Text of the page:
Green marketing is about more than making the most of a trend—it’s about meeting a rising consumer expectation.
In an October 2019 report, Nielsen found that 73% of global consumers would definitely or probably change their consumption habits to reduce their impact on the environment.
Take a moment, and let that number sink in. Nearly three quarters of surveyed consumers are likely to change their behaviors so that they have less of an impact on the environment.
Not only does this mean businesses need to adopt environmentally-mindful production and distribution practices, it also means that when they adopt these practices, they need to celebrate these changes and inform their customers so they too can engage with the changes.
In this article, we cover the basics of green marketing, what its benefits are, and talk with some real businesses who have found success in building and marketing sustainable products and services.
What is green marketing?
Green marketing can highlight that a product is:
- Fair trade
- Made from recycled material
- Certified organic
- Sustainably sourced
- Packaged with recycled or biodegradable materials
For Baron Christopher Hanson, founder of the startup Modern Cube Modular Homes, sustainable, recycled goods is the cornerstone of his business model. His business upcycles steel shipping containers, reclaimed wood, brick, stone, metal, and other recyclable construction materials in order to create modern luxury-affordable housing.
“All of our marketing is focused on the collective footprint of the entire project, be it a home, small apartment complex, commercial structure––even a goat farm (barn, milking facility, retail counter, etc.). In addition, further developments include using solar panels, rain catching architecture, and grass-grown roof layers to complete truly ‘green’ buildings in every possible way.”
– Baron Christopher Hanson
When the turbulence of 2020 and the Covid pandemic put many of their projects on hold, Baron quickly pivoted his green marketing strategy. “Reclaimed materials like period crown molding, marble, bath tubs, and other luxury, reusable materials drove a ton of interest, almost as much as using recycled steel shipping containers to frame houses and structures.”
When designing his green marketing strategy, he went for a mix that included a simple website, lots of custom letters, emails, even some hand-written notes, as well as earned media in real estate and multi-family news publications, a robust social media presence, and advertising nationally in the Wall Street Journal.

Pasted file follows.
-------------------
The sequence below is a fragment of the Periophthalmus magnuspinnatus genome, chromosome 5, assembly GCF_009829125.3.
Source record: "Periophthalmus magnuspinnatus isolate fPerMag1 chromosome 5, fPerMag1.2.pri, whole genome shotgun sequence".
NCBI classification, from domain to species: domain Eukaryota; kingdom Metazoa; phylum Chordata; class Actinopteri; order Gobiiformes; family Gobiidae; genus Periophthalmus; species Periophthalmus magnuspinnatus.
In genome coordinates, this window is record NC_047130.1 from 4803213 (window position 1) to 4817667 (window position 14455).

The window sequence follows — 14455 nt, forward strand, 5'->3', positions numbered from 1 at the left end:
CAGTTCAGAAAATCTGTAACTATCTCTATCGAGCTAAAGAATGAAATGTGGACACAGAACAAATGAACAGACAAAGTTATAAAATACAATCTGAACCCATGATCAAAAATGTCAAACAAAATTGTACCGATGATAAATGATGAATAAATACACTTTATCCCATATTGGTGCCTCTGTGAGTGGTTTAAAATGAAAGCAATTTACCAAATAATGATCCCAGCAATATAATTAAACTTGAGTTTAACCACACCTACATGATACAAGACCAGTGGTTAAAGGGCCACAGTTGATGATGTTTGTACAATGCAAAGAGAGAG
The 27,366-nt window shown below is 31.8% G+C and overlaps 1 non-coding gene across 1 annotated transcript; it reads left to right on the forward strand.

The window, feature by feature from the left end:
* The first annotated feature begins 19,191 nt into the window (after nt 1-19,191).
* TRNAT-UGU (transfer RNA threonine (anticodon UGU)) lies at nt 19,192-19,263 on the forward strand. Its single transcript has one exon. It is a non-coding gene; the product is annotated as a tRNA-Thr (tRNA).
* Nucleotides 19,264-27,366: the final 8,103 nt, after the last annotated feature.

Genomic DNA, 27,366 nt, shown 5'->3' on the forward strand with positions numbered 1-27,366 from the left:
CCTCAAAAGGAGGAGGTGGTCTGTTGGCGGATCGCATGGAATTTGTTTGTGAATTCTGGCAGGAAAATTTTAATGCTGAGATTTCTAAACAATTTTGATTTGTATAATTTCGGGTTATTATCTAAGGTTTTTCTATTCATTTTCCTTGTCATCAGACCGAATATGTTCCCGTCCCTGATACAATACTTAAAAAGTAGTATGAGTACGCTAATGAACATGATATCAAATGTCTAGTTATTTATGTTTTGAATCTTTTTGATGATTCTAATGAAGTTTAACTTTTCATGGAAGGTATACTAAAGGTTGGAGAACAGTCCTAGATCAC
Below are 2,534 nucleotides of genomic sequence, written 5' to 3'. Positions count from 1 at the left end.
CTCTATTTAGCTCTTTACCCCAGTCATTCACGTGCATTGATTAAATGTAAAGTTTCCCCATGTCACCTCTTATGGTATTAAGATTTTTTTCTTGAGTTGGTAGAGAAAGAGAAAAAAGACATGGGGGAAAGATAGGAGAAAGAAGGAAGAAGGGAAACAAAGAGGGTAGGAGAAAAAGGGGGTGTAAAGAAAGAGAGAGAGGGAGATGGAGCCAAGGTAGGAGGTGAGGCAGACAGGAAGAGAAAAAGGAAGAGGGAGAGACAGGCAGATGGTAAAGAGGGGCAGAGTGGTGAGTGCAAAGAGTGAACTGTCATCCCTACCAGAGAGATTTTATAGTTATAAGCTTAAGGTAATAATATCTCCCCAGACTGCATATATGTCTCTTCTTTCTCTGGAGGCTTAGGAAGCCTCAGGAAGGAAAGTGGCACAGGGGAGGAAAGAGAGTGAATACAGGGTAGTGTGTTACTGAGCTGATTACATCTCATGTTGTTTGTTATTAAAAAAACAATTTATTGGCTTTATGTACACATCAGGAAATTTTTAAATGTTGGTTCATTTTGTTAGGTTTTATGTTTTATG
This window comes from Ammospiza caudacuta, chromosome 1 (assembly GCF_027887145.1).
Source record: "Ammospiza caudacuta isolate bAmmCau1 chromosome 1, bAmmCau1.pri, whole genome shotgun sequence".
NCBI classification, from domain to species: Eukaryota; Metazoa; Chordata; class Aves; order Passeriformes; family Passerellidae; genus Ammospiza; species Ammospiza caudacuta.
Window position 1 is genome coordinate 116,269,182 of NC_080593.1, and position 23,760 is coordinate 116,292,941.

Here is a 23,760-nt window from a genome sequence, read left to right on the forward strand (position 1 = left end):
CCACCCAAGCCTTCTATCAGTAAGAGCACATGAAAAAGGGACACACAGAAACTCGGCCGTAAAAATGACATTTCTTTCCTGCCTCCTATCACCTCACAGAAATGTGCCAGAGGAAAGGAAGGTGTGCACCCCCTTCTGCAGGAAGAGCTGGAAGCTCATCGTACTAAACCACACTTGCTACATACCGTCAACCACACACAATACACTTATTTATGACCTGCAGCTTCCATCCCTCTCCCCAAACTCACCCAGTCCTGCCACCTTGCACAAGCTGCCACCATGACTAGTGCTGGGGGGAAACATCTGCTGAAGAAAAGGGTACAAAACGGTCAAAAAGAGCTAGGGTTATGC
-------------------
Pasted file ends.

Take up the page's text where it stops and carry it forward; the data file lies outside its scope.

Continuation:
“Response numbers have been modest given COVID” Baron acknowledged, “but each response is passionate about living well architecturally, with a primary focus on reclaimed materials, sustainability, and an overall green footprint and impact environmentally.”
What are the benefits of green marketing?
Year after year, the data shows the consumers are increasingly interested in buying sustainable products that help the environment. In fact, Nielsen reports that almost half (41%) of consumers from around the world say that they’re more than willing to pay more for products that contain all-natural or organic ingredients.
This is one of the major benefits of sustainable business practices and green marketing—sustainability can make a business’ products more attractive to consumers, while also reducing expenses in packaging, transportation, energy and water usage, and more.
Chans Weber, founder and CEO of Leap Clixx found that even though his business is service based, there are still a ton of ways to invest in sustainable practices and build them into a green marketing strategy.
“We have begun recycling within the office. Our meetings tend to take place in-house; however, when we need to meet outside of the board room, we make the effort to use electric vehicles, public transport, or even walking or cycling to meetings. This way we are doing our part to reduce our carbon footprint on a daily basis. Not only are we helping the planet, but also feeling better about ourselves with the way we are improving ourselves.”
– Chans Weber
There is also the less tangible, yet still important benefit of knowing your business practices align with your personal beliefs regarding environmental stewardship.
Chief Operating Officer of Hayden Los Angeles, Hosea Chang, says environmental impact has been on her mind a lot lately when thinking about the future of the apparel industry.
“Environmental impact is one of the huge challenges in the fashion industry and clothing manufacturing. It is my big long-term project to find a way to manufacture more sustainably.”
– Hosea Chang
Her green strategies include sourcing deadstock fabric and phasing out non-recyclable packaging in favor of something more in line with her beliefs regarding sustainability.
Green strategies for today and tomorrow
Is this product sustainably sourced? Shipped in biodegradable packaging? Is it fair trade compliant? These are the questions that today’s consumer is asking, and businesses need to be ready with an environmentally responsible answer.
A savvy green marketing strategy and environmental sustainability will help your business stand out and will shine a light on how your business is not only good for consumers, but also for the planet they love.
Here are some steps your business can take today:
Go paperless: Prioritize communicating both with your staff and with customers using digital means.
Telework options: This can save you money on office space and cuts your carbon footprint by reducing employee’s time driving their cars.
Reusable products: Consider products such as reusable shopping bags. You can even brand the bags with your company logo to promote your business.
How is your business embracing environmental responsibility and green marketing strategies? Let us know in the comments below!